Due to issues with a computer chip shortage and Covid-19 limitations hurting the manufacture of parts in Southeast Asia, Toyota Motor announced on Friday that it will produce nearly 40% fewer cars and trucks globally in October.
Due to the scarcity and the pandemic, Toyota, the world’s largest carmaker by the number of vehicles sold, will have reduced output for the second consecutive month. The chip scarcity may continue to hinder the auto sector well beyond 2022, according to the most recent indication.
Toyota said that it will now build 330,000 fewer automobiles in October than it had originally anticipated. In October, it’s expected that its North American plants would reduce output by 60,000 to 80,000 automobiles. The business added that global production will fall around 70,000 vehicles shy of already reduced production goals in September. The protracted spread of Covid-19 in Southeast Asia and the resultant impact of constrained semiconductor supply were cited by the carmaker as major factors in the production modification.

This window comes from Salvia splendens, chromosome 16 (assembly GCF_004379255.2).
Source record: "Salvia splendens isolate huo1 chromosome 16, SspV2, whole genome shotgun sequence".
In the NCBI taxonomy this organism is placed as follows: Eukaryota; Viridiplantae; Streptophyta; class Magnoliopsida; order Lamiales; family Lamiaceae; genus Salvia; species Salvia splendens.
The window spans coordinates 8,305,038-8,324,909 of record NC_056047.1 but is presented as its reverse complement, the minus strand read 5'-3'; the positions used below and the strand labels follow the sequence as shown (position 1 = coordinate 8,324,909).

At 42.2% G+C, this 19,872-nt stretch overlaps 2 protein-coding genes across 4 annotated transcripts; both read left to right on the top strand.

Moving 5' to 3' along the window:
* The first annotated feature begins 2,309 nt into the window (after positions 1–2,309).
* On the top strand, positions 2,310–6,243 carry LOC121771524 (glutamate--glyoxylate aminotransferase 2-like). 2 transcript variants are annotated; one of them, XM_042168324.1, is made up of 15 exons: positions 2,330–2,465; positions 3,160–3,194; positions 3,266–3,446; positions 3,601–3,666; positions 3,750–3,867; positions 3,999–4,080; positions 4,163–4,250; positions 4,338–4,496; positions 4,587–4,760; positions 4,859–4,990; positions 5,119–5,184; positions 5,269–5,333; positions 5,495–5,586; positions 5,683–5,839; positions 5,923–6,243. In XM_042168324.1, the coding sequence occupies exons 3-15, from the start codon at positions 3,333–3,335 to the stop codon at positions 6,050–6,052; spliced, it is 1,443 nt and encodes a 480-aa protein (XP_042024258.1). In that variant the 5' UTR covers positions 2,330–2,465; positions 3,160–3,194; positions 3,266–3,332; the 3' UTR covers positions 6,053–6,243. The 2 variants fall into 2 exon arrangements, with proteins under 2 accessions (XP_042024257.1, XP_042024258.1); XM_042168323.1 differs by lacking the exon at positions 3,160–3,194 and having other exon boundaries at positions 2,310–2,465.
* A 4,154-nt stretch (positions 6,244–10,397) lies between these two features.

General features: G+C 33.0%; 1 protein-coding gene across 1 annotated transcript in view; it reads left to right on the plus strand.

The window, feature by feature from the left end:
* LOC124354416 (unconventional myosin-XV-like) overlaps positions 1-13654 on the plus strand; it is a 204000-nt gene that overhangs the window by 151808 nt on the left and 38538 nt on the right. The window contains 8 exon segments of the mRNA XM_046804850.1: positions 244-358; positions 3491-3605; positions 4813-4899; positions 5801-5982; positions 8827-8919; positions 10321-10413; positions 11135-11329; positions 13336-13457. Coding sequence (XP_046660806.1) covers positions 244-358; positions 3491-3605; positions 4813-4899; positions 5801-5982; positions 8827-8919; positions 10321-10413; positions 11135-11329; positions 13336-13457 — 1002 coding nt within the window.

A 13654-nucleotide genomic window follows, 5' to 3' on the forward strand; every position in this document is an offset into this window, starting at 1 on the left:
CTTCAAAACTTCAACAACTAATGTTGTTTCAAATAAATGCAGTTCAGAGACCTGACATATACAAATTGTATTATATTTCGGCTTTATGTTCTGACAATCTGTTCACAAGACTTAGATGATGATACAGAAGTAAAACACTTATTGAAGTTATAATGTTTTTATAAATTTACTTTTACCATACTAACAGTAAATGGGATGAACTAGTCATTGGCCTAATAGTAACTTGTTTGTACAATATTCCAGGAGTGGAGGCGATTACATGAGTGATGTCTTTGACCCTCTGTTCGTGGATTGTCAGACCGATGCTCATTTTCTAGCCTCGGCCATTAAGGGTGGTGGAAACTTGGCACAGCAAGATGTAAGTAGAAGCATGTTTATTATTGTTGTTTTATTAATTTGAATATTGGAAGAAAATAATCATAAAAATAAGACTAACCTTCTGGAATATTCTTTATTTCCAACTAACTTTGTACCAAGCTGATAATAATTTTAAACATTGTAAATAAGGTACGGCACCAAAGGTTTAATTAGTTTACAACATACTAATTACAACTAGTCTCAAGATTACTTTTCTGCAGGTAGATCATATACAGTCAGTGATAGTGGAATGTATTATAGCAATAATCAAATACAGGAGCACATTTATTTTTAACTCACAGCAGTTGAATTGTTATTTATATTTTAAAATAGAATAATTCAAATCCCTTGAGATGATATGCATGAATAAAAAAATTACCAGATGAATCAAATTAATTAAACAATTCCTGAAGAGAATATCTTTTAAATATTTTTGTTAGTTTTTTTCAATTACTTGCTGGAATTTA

“Despite the extensive quarantine and vaccine procedures our facilities and suppliers are taking in response to the Covid-19 epidemic in Southeast Asia, the spread of diseases is still unpredictable, making it challenging to continue operations owing to lockdowns at various sites.”
Toyota has decreased its original forecast of 9.3 million vehicles for the fiscal year that ends on March 31 to nine million vehicles.
Toyota had previously fared better than many other automakers during the chip shortage due to its strong relationships with suppliers and its substantial inventory of parts and components. In the second half of this year, the majority of automakers predicted that the chip scarcity will subside. However, businesses are still being compelled to reduce output and briefly shut down factories.